Another crash Walker weaves into a powerful condemnation is that of the Hindenburg airship on "From the Sky." The song not only centres on the fiery technological failure, but also points out how the well-known photograph of its explosion conceals the swastikas prominently displayed on its tailfins.
"Little Snakes," meanwhile, addresses the violent colonial history involved in the sculpting of Mount Rushmore, an event Walker calls "a typical story…with treaties broken, the same sad token / Torn and repaired it with paraffin." He spares little in indicting the "monolith of our bloated, bunk self-worth" before writing from the view of the colonizer, "armed to the teeth" at the Wounded Knee Massacre: "The rights they have, we gave to them / And we can take 'em away without giving a damn."
On Palimpsest, Protest the Hero's continued embrace of orchestral instruments and arrangements is crucial in giving Walker's pressing poetics the music to match. Here, the band's work with friend and composer Milen Petzelt-Sorace remains complimentary of their metal-minded instrumentation — and the return of more elaborate piano interludes — in spite of its larger musical presence when compared to part efforts. Unlike some full-blown symphonic metal bands or their technical counterparts that struggle with genre fusion, PTH's approach to joining these two musical worlds rarely feels contrived or overwrought.
On the soaring outro of "From the Sky," the orchestra scores Walker's initial lull of the listener before he leaps to some of the highest notes of his recording career. At the album's midway point, "Soliloquy"'s emotional conclusion finds strings mirroring Walker's vocal melody, before raising the musical stakes even more through the propulsive rhythm of "Reverie."
Strings also bring a dynamic element to Walker's aforementioned takedown of Rushmore, softening his singing of the site's current form as tourist attraction before he forcefully screams, "colonialism by all definitions is the father of the genocide" atop orchestral hits, an expectedly dazzling lead guitar and a challenging rhythm section.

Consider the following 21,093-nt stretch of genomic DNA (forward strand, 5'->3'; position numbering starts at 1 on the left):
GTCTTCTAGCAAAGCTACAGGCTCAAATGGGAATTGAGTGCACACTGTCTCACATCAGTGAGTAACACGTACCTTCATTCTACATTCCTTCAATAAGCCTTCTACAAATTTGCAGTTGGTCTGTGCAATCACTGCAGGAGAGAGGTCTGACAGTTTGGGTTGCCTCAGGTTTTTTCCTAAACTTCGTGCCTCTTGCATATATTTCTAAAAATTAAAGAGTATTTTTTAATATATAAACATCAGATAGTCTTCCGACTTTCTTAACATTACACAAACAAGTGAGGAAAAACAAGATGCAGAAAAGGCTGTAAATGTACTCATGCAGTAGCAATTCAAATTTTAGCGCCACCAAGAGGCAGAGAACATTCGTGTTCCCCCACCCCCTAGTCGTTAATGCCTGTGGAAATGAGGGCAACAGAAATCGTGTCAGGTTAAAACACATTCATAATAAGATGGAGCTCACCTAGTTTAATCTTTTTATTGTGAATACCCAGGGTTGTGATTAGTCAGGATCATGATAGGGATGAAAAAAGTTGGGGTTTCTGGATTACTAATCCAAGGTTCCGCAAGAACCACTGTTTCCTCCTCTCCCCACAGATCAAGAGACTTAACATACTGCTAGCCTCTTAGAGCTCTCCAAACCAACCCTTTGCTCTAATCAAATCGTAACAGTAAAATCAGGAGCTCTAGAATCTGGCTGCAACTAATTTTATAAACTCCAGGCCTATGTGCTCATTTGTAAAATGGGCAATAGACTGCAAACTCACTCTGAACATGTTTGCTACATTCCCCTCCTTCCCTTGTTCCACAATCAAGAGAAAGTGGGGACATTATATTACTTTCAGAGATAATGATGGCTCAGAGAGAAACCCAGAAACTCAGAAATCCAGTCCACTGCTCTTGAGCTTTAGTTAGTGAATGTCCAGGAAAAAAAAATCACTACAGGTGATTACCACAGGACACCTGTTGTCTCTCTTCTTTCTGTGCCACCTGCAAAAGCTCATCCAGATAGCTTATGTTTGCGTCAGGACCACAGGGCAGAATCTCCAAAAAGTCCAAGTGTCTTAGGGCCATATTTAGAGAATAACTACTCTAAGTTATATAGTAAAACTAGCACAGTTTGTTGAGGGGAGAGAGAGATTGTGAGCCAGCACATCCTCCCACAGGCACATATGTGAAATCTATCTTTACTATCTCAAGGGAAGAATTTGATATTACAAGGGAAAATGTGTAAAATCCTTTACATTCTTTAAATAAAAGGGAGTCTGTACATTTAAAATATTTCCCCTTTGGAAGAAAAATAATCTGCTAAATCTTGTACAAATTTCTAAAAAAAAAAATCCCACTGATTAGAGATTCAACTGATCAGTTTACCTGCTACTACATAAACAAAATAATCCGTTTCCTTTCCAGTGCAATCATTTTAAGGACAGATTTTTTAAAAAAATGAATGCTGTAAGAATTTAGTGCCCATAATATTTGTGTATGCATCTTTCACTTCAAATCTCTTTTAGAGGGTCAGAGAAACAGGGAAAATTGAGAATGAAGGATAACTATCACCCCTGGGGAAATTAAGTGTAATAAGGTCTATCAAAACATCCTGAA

For all his writing of America, as a citizen of a country that has done little to engage with its own history of racial and social injustice, Walker breaks the fourth wall on closer "Rivet" to acknowledge that he's "not the first to have these thoughts out loud." He sings, "No country's history is free from bullshit / But everyone just seems so fucking proud."
The song finds him pushing his vocals even higher to interpolate another Depression-era song in "Brother, Can You Spare a Dime?," while wondering, "why does this all feel so damn cyclical?" in the midst of staring down another recession.
Palimpsest's reminders of how long this moral rot has really been around could apply to a number of countries, no matter which flag blinds the bull charging headstrong into the unknown on its cover. Not unlike Protest the Hero's musical approach on album five, the continued push towards a "greatness" that truly benefits every one of us will require even bigger, bolder solutions.